Did anyone doubt that Sunday’s Pittsburgh-Baltimore game would be gritty, grueling, and ultimately heartbreaking?
I certainly didn’t. The tone and ending of the game didn’t come as one bit of a surprise as a veteran of a great many of these AFC North contests, but that doesn’t mean that the outcome stings any less.
By all accounts, the Steelers should’ve won this game. They were definitely the better team on defense and were even better offensively, outgaining the Ravens by nearly 100 yards.
The problem ultimately came down to the quarterback, like we all knew it would.
I actually believe that Leftwich played a decent game, particularly in the first half, but his rib injury very clearly hobbled him as the game progressed, which really limited the offense’s potential.
Part of what makes this offense so difficult to stop is how good it is on third downs, and with Leftwich under center, the downfield passing game just wasn’t an option anymore, particularly as it became clear that he could barely throw as the game wound down.
It was painful to watch at times, as Leftiwich was only able to complete little flips to the running backs by the fourth quarter, and while that was often surprisingly effective, he just couldn’t take advantage of the downfield threats that Mike Wallace and Emmanuel Sanders provided.
It just makes me wonder why the coaches refused to put Charlie Batch in the second half. Leftwich was wincing after every play even in the second quarter; did they really have so little confidence in Batch that they’d rather run out a barely-functioning Leftwich? And what does that say about Batch’s chances as the starter next week in Cleveland?
It didn’t help that the team was unlucky in the turnover department either. An interception was a bit inevitable given who was under center, but the fumbles really killed the team. The Steelers fumbled three times, losing the ball twice, while the Ravens fumbled twice and recovered it both times. Sometimes you just don’t have the luck when you need it and that makes all the difference in a game as close as this.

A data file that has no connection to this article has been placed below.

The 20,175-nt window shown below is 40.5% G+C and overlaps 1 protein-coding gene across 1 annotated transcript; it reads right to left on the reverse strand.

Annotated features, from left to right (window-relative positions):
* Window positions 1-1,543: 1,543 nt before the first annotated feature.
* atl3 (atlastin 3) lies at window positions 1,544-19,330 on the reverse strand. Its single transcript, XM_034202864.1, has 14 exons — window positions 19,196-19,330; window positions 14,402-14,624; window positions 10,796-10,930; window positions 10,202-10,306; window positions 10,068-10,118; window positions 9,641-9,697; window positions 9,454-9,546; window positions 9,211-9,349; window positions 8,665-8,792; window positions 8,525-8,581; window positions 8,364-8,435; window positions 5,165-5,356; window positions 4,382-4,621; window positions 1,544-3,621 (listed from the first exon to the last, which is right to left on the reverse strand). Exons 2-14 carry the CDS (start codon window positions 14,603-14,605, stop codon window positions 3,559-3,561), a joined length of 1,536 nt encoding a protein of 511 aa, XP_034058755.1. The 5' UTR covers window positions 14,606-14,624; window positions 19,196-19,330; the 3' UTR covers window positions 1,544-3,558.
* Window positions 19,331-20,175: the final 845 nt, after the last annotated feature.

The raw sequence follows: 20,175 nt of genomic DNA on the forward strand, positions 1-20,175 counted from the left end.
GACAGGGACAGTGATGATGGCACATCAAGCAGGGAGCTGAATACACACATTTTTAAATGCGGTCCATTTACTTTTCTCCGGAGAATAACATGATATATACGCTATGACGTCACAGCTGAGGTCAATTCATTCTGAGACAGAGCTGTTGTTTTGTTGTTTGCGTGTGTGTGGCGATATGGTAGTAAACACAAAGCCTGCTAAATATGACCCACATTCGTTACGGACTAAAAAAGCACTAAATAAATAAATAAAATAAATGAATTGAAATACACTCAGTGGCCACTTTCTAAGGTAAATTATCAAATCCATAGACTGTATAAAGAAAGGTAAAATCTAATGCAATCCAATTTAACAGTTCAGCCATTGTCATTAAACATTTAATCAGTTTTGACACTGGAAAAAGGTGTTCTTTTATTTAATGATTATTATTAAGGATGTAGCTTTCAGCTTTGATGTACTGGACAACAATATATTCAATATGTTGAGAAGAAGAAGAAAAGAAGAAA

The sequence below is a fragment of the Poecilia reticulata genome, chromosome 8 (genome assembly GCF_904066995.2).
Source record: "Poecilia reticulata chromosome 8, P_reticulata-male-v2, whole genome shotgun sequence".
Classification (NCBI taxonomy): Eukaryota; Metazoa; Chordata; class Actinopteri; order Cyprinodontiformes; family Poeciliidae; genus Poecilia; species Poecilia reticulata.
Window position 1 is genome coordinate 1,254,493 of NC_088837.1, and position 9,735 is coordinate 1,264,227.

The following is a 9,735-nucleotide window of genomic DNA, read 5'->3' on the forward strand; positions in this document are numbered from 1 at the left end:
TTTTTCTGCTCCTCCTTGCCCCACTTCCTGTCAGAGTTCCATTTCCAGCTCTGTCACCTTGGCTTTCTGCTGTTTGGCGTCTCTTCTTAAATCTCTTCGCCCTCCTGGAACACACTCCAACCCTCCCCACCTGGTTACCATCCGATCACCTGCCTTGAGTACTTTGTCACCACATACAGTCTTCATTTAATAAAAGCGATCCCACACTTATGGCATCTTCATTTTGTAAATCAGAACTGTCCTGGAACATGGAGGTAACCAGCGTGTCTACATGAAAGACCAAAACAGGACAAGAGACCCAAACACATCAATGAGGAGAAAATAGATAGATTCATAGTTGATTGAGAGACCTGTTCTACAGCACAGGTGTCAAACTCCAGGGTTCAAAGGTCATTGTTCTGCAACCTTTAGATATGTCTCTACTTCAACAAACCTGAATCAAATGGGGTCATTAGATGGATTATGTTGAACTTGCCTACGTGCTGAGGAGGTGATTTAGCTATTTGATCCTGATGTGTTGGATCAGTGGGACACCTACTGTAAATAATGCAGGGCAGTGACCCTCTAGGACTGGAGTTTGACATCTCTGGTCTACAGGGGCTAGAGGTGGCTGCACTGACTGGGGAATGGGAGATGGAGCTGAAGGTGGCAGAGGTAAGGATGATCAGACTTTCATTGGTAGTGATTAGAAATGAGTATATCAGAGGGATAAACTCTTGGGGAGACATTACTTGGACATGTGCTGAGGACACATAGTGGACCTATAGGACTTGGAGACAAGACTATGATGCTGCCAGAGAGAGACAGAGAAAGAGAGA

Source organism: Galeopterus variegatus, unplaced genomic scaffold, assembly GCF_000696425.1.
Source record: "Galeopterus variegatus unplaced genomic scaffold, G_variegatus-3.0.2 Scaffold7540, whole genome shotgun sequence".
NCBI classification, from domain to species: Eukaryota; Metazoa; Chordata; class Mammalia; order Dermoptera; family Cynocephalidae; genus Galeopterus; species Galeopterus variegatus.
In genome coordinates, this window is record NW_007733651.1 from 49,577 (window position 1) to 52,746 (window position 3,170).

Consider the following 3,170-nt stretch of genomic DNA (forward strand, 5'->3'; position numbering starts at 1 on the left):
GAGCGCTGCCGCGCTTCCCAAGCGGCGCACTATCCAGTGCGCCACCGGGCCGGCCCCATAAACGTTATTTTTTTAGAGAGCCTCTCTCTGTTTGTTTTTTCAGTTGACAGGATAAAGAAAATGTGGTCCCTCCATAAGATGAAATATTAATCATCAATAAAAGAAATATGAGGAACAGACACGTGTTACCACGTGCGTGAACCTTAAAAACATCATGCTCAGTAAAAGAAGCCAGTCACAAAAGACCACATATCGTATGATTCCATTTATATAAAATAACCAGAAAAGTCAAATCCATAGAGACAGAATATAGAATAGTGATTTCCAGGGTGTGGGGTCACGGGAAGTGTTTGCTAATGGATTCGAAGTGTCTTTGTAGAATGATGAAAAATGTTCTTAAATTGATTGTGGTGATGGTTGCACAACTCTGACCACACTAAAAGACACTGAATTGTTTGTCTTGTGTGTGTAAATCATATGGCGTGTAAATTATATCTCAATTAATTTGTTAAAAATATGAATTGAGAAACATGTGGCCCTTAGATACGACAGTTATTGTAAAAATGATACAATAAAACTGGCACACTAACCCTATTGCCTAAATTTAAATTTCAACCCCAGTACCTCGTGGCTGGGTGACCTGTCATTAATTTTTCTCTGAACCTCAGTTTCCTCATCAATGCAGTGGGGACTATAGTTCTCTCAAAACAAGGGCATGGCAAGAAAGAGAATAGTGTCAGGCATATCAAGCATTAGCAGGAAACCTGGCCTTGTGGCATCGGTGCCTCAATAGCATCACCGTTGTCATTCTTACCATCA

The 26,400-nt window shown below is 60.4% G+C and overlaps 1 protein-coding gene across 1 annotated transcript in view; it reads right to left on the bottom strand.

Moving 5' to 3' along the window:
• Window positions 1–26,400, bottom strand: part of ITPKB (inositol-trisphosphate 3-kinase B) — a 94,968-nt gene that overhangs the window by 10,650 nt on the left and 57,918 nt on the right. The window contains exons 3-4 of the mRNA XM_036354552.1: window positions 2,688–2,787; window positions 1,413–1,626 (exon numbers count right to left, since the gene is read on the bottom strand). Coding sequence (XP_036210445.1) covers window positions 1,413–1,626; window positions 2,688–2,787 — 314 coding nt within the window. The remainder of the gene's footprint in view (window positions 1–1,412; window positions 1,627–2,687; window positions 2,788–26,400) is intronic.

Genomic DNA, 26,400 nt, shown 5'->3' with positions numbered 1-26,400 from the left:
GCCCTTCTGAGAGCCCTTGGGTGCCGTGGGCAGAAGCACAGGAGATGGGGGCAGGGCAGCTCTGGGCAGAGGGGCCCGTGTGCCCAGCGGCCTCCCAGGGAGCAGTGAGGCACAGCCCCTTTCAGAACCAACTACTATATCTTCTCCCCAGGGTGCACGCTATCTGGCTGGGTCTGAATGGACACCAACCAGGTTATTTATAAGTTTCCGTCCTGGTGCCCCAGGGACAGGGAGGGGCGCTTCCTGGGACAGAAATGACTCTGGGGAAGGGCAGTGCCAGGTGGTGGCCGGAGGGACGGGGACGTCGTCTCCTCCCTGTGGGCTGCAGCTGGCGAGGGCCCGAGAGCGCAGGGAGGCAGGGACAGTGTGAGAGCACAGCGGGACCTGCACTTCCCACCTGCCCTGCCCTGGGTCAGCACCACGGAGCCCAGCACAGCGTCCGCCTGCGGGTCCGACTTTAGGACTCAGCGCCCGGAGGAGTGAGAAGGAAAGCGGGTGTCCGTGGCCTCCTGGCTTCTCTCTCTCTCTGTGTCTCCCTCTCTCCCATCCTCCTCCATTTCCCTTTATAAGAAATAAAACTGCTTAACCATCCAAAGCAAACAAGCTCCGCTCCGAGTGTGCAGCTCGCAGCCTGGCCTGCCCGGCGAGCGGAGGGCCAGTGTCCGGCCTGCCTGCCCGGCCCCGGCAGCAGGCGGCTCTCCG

It’s not like the defense was at fault here. Considering that 10 of the Ravens points came due to mistakes by the offense and special teams, it’s reasonable to say that the unit only really allowed three points in this one. They sacked Joe Flacco twice, both in big situations, and held Ray Rice to a paltry 40 yards on the ground.
This group hasn’t allowed a touchdown in seven quarters now, and it’s clear that if they had gotten any help from the offense at all, they could’ve won this game.
Sure, maybe you can fault them for not creating any turnovers, but it’s clear that without Troy Polamalu the defense has problems creating big plays, and with just a little more luck on those fumbles, everything is a different story.
I personally have a little more faith in Batch than the coaches do, as worrying as that might be, so I feel pretty good headed into next week, all things considered. As soon as I knew that Ben would be out, I pretty much chalked this up as a loss, so it’s not like the result shocked me.
Going into Cleveland is a tough draw for the third string QB, but Batch has been around the block a few times, and I think the defense is more than talented enough to keep the team in the game.
The Browns have been surprisingly frisky this year, nearly pulling off wins against these Ravens and the Cowboys in the last two weeks, but I’m not too worried.
That’s not to say there shouldn’t be a sense of urgency for this team; the AFC wildcard is super competitive right now, and a division title still isn’t out of the question as long as Roethlisberger can return for the second Baltimore game, as doctors have projected.
The team can take a lot of positives from this loss, and I look forward to seeing what kind of steps forward the offense can take next week.
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